There’s something about the way people at the top of the heap react when they start to feel the hierarchy shift beneath their feet. It’s as though they go through four of the Kübler-Ross stages simultaneously – denial, bargaining, violent rage and depression (actually, that last one looks a lot more like self-pity). Acceptance only seems to kick in once it’s wheels-down in the luxurious-place-of-exile of the now-former dictator’s choice.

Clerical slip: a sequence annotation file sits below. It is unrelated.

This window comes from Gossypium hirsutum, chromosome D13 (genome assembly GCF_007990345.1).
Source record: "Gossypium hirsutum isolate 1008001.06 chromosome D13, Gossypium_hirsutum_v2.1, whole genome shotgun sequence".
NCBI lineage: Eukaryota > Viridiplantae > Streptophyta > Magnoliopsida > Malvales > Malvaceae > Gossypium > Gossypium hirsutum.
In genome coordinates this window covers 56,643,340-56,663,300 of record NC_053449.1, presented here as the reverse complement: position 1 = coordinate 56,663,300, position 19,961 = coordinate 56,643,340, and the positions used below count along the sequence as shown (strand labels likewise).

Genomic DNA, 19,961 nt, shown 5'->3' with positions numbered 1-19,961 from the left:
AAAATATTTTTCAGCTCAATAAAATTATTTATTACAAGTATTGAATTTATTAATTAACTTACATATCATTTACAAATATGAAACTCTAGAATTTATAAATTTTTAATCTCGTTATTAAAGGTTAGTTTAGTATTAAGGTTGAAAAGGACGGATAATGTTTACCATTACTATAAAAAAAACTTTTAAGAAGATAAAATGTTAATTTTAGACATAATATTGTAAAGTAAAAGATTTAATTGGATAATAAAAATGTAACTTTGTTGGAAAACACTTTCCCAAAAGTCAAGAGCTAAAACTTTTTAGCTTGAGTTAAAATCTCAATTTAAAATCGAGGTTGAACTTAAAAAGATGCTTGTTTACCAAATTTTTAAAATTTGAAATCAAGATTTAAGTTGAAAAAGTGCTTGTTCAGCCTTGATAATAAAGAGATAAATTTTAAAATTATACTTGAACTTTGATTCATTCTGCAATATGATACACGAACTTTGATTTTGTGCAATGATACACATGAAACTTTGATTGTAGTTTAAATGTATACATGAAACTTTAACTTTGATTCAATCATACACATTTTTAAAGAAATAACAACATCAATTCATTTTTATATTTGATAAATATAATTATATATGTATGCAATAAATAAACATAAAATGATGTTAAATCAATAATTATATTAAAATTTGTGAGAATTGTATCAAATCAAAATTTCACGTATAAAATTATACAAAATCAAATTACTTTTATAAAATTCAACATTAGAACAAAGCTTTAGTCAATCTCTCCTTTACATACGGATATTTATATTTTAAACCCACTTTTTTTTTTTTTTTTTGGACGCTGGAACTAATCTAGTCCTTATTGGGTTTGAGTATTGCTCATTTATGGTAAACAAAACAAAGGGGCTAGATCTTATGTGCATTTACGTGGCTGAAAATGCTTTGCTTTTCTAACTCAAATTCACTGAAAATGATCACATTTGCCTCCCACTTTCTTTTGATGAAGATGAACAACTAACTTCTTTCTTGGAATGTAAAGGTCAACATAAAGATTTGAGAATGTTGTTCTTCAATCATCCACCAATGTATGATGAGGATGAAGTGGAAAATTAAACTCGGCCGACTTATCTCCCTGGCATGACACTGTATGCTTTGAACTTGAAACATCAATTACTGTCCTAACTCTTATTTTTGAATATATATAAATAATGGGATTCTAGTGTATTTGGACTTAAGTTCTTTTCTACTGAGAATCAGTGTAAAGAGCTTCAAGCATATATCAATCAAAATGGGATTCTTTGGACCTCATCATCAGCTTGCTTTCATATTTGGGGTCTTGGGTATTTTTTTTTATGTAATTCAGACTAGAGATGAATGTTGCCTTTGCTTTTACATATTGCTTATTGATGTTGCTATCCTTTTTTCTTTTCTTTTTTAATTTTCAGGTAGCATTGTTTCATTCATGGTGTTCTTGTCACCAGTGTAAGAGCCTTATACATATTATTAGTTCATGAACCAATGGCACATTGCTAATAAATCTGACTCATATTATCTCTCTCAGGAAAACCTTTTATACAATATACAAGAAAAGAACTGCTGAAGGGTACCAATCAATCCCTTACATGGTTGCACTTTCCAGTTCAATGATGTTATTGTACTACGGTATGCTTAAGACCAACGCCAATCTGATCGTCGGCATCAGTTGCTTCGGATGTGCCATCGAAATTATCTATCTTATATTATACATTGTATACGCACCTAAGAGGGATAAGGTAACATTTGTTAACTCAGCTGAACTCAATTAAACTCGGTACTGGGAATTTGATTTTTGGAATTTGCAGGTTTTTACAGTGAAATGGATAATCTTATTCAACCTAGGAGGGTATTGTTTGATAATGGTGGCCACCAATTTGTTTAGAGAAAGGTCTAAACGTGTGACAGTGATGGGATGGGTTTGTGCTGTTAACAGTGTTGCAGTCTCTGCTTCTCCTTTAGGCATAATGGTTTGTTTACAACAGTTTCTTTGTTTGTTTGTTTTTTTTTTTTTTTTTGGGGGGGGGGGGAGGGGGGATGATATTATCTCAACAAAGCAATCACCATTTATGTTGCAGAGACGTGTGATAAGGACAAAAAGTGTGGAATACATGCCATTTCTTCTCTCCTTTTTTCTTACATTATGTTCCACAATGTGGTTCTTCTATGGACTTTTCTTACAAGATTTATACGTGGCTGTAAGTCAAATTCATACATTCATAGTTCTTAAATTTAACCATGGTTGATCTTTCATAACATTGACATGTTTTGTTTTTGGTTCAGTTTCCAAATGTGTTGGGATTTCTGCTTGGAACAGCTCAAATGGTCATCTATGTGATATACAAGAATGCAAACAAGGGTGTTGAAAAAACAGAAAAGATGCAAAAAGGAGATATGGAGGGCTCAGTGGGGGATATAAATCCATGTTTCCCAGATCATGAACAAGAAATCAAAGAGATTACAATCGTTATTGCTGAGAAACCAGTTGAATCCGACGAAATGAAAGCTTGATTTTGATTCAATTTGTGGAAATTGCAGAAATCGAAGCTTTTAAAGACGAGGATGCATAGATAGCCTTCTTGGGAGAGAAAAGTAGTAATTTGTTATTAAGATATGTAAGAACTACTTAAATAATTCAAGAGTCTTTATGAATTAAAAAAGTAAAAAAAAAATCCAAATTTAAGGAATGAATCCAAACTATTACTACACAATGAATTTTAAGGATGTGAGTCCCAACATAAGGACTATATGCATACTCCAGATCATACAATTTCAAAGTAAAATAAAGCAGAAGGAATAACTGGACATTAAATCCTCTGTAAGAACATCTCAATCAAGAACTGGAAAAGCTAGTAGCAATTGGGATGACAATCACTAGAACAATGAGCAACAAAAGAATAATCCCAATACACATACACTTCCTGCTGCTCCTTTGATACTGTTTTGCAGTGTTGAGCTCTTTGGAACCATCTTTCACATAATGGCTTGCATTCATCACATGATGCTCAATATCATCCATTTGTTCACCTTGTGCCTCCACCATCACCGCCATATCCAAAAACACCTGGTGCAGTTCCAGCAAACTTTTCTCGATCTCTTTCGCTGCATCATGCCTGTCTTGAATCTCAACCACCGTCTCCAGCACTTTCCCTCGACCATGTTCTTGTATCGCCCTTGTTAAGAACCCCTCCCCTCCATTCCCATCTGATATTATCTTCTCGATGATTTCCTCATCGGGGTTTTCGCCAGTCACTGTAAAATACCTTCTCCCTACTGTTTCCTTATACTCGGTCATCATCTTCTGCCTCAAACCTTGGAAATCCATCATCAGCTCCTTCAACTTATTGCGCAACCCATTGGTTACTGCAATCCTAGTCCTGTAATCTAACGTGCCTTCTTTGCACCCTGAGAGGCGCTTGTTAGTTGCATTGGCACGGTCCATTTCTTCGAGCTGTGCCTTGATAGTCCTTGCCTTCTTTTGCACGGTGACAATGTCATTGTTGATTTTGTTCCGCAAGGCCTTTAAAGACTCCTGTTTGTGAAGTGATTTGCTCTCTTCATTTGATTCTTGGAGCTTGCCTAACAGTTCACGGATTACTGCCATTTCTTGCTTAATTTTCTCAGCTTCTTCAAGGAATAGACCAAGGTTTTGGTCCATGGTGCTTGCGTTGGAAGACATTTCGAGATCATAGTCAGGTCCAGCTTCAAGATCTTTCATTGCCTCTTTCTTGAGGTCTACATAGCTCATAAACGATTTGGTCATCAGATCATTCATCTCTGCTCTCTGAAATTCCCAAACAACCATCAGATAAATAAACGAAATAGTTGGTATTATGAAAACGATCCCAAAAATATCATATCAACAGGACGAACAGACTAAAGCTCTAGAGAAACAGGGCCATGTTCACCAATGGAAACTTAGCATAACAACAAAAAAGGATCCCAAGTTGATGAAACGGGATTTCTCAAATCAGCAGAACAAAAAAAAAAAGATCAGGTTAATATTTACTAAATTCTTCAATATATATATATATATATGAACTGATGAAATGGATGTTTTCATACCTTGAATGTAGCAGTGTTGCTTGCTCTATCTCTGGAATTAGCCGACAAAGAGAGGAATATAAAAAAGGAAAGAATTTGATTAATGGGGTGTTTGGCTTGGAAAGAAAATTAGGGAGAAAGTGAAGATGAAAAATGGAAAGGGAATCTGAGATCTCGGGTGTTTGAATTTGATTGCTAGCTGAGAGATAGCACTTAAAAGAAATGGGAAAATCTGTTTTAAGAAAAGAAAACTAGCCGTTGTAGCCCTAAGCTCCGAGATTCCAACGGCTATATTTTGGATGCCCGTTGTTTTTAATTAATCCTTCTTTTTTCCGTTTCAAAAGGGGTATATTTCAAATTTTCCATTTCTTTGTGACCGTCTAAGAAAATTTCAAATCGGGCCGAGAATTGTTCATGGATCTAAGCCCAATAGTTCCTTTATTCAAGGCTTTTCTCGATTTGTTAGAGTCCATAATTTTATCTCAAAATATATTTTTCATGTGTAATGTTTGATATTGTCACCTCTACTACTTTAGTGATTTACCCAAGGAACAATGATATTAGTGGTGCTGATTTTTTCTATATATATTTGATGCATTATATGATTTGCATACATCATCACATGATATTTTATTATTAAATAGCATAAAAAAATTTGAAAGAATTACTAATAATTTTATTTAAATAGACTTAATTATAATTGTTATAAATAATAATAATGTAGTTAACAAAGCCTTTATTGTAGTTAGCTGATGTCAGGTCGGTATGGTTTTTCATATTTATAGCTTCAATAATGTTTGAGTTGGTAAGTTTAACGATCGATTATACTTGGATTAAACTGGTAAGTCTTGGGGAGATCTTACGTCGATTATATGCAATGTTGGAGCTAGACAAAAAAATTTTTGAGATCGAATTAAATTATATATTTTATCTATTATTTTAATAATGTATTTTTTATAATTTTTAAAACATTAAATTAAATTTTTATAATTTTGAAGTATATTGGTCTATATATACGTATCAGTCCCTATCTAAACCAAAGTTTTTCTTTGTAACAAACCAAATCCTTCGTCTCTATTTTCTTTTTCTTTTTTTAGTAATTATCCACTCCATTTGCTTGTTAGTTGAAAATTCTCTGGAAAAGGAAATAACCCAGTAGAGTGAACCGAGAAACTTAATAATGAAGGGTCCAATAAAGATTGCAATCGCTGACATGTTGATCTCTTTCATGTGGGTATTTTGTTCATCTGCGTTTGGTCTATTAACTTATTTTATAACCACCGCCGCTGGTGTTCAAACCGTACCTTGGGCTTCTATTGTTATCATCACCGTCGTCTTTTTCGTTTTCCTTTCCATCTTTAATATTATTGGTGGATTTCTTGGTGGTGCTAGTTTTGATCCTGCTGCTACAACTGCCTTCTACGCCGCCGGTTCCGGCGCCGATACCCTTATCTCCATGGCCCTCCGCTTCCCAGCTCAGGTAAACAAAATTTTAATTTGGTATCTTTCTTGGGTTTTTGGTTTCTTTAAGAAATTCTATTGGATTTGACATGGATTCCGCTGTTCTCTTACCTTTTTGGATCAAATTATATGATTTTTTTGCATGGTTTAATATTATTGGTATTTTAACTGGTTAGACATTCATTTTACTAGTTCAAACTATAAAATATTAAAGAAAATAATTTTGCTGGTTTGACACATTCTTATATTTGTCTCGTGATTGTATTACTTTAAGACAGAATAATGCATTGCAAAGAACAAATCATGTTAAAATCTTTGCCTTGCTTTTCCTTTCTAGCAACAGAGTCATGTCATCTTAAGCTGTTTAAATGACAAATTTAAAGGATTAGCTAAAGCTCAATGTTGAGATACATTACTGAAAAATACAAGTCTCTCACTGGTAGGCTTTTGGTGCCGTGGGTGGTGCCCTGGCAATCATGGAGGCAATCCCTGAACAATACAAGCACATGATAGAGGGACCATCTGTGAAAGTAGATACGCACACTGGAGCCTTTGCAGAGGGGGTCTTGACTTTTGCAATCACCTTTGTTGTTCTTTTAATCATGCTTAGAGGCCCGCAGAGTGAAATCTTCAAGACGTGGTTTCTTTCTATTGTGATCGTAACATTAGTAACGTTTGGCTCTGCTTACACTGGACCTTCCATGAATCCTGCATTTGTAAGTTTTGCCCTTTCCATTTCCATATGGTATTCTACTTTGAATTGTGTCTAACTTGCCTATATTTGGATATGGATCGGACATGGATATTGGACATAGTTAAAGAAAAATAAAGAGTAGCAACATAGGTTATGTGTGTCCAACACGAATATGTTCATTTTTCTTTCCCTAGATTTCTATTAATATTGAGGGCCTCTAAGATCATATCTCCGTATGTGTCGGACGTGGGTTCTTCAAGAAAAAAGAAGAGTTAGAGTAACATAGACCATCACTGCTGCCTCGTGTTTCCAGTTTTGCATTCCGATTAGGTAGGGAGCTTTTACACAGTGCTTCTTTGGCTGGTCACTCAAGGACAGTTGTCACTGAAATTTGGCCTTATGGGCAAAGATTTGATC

With Mubarak, that process is now complete. With Ghadafi, it’s still underway – and every day, the damage to his country and people multiplies. And while the debate still rages over how large a role social media have played in the past month’s events across the Arab world, there’s no question that Twitter, Facebook and YouTube have given the rest of us a window into a remarkable period of potentially profound, historical change.
If you want to see what that looks like, and you haven’t been following Andy Carvin’s Twitter feed, definitely check it out. He has been retweeting tirelessly since the early days of what many are calling the Jasmine Revolution, giving voice to an incredibly diverse range of people.